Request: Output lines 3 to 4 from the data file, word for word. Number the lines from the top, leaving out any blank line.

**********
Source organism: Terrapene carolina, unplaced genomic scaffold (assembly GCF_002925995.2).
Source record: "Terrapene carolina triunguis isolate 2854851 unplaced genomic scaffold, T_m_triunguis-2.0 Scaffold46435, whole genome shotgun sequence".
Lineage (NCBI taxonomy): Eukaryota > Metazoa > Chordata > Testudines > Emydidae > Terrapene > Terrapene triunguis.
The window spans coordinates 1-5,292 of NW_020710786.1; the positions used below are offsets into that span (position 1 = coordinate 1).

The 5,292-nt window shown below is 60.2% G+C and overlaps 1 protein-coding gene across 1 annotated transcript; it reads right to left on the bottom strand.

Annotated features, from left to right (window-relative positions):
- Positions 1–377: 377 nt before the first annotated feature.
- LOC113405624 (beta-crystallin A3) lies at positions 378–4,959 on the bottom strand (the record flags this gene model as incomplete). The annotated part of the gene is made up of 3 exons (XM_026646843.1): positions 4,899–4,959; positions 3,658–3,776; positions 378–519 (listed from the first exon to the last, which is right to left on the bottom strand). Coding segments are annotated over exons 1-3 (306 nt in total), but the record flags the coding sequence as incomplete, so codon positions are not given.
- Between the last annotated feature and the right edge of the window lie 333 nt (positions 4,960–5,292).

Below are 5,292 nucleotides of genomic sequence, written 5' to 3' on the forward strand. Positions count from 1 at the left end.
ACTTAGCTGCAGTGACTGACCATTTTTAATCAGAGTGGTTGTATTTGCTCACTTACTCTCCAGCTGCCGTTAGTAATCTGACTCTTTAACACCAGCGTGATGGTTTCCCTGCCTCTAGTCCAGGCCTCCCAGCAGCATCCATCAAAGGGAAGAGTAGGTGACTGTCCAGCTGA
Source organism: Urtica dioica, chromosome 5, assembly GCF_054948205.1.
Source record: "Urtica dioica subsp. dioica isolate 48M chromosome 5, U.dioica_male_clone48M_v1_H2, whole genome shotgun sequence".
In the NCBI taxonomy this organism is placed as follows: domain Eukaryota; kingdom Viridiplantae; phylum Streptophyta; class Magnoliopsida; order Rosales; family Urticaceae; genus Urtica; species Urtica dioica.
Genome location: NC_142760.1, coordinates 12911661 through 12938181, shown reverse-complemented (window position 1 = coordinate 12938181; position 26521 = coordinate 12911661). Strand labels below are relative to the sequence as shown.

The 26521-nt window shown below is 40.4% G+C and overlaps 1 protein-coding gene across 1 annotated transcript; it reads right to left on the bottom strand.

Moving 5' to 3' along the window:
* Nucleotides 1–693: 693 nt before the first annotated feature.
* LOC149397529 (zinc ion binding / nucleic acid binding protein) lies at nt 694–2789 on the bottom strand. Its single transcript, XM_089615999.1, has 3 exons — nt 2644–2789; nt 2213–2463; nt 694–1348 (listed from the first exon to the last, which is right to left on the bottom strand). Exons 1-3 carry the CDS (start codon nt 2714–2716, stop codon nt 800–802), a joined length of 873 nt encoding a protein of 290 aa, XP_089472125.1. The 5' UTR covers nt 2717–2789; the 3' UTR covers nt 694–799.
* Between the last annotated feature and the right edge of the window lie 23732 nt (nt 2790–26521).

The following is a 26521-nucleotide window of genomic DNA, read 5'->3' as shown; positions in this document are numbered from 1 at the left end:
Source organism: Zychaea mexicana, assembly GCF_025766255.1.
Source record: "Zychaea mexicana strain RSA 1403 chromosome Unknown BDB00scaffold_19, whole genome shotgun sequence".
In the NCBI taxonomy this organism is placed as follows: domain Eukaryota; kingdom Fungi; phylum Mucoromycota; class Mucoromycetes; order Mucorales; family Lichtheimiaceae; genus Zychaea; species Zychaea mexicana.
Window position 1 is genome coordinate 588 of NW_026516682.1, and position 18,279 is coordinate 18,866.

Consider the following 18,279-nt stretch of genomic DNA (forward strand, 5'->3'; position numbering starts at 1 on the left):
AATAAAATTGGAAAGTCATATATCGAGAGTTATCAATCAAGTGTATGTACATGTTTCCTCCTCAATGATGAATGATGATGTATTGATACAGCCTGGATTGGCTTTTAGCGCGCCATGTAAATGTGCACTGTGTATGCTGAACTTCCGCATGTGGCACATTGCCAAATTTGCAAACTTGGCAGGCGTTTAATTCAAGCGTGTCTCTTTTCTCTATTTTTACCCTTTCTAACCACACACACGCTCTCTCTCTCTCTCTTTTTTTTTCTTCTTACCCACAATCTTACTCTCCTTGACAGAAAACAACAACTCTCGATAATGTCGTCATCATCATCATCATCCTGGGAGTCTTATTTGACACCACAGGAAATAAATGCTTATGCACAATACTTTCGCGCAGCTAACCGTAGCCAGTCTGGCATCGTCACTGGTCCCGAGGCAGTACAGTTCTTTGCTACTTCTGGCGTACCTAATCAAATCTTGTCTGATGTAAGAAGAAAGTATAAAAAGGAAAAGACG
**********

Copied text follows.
Lineage (NCBI taxonomy): Eukaryota > Metazoa > Chordata > Testudines > Emydidae > Terrapene > Terrapene triunguis.
The window spans coordinates 1-5,292 of NW_020710786.1; the positions used below are offsets into that span (position 1 = coordinate 1).